With the last City Gardener I showed you the bounty of my radish. These delicious little roots offered a crisp delightfulness to the perfect summer sandwich as well as highlighted an odd salad. To date, there is new form in the garden:
1) Please notice the hideous fencing (above and below) that surrounds my wee buckets. My neighbor noticed: “No more people will steal your tomatoes now!” Well, hopefully not.
With today’s watering I did notice a “casual onlooker” (see sketch below). I held back as she eyed my vegetables and Kitty hissed from inside (what can I say, she likes her fresh vegetables). With a double take she noticed me, smiled, and continued her journey. (It is quite possible this woman is just an admirer of gardens but with my witnessed tomato snatcher from last year, caution and paranoia must be taken.)
If you have your own garden and live in the tri-State area, I bid you to keep an eye out for the Garden Offender (sketch taken minutes after encounter at left). Take notice of her unevenly applied magenta lipstick, soiled white hat that covers her eyes and off-white t-shirt. She may be armed with garden sheers and should be considered dangerous. Now that she is on my radar I have other pests, namely squirrels to watch for. Evidence?
2) With the addition of fencing, the lettuce is shooting for the stars. Where previously I had not taken account of the gnarled leafy stalks, they now are coming together quite nicely.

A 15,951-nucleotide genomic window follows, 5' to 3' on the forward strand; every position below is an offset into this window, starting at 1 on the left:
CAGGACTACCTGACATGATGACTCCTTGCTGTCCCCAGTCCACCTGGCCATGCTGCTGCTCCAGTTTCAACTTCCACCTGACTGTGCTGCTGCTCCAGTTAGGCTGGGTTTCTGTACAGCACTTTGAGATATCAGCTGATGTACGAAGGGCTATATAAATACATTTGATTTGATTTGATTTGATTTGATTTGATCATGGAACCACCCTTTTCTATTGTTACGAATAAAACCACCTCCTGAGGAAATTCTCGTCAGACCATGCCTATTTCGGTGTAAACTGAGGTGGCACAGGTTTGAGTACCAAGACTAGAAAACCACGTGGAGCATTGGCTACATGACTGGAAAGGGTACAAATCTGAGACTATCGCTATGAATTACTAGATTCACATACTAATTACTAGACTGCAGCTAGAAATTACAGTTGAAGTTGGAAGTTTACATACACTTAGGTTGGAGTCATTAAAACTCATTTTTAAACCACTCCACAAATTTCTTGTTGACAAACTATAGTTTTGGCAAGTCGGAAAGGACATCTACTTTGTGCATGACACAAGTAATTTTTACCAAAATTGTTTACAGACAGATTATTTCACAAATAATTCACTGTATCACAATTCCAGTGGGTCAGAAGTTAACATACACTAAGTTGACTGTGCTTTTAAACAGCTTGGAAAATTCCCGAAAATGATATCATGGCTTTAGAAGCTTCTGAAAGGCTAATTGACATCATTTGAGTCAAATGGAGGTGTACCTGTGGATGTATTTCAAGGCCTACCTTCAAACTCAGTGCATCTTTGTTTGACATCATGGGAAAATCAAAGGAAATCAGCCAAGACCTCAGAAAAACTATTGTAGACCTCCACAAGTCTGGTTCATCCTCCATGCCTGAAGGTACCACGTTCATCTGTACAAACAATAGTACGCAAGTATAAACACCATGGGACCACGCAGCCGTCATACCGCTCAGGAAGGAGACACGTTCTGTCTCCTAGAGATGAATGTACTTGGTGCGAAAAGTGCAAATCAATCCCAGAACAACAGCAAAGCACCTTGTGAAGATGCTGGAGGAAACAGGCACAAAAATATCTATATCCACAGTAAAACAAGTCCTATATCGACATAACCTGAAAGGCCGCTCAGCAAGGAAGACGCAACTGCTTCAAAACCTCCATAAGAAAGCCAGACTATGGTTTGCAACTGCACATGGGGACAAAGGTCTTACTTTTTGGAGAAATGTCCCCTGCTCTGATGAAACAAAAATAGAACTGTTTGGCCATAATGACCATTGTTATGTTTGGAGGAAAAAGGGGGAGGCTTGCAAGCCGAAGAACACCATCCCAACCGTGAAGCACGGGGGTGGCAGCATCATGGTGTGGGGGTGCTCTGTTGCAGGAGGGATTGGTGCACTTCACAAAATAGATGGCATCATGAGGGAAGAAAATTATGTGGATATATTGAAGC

3) 3 buckets are without fencing. These buckets once contained radish. You might recall when starting my garden indoors I planted arugula, 3 kinds of lettuce and beets. Much of it died before it could be transferred outdoors. I transferred the survivors outside and awaited growth. Now that I have harvested radish, I threw some arugula, the last of the swiss chard seeds and the remaining lettuce seeds on the open buckets. Sprouts happen and fencing must be purchased.
4) A confession: I never put buckets on the roof. While my landlords gave me the go-ahead (probably because they knew I would have done it anyway), I eventually was too lazy to carry buckets, soil and seedlings to the roof. The realization that I would also have to carry gallons of water up a ladder to the roof cemented my decision that I should concentrate on the land buckets. Leaving for three weeks and knowing my mother would carry no ladders helped too—who could have predicted those three weeks would be the wettest of the season?
PHOTOS: The top photo is (left to right): Tango Lettuce, Rainbow Swiss Chard sprouts, full Rainbow Swiss Chard.
The bottom photo is (left to right): Tomato, Arugula, Lolla Lettuce, Swiss Chard sprouts.
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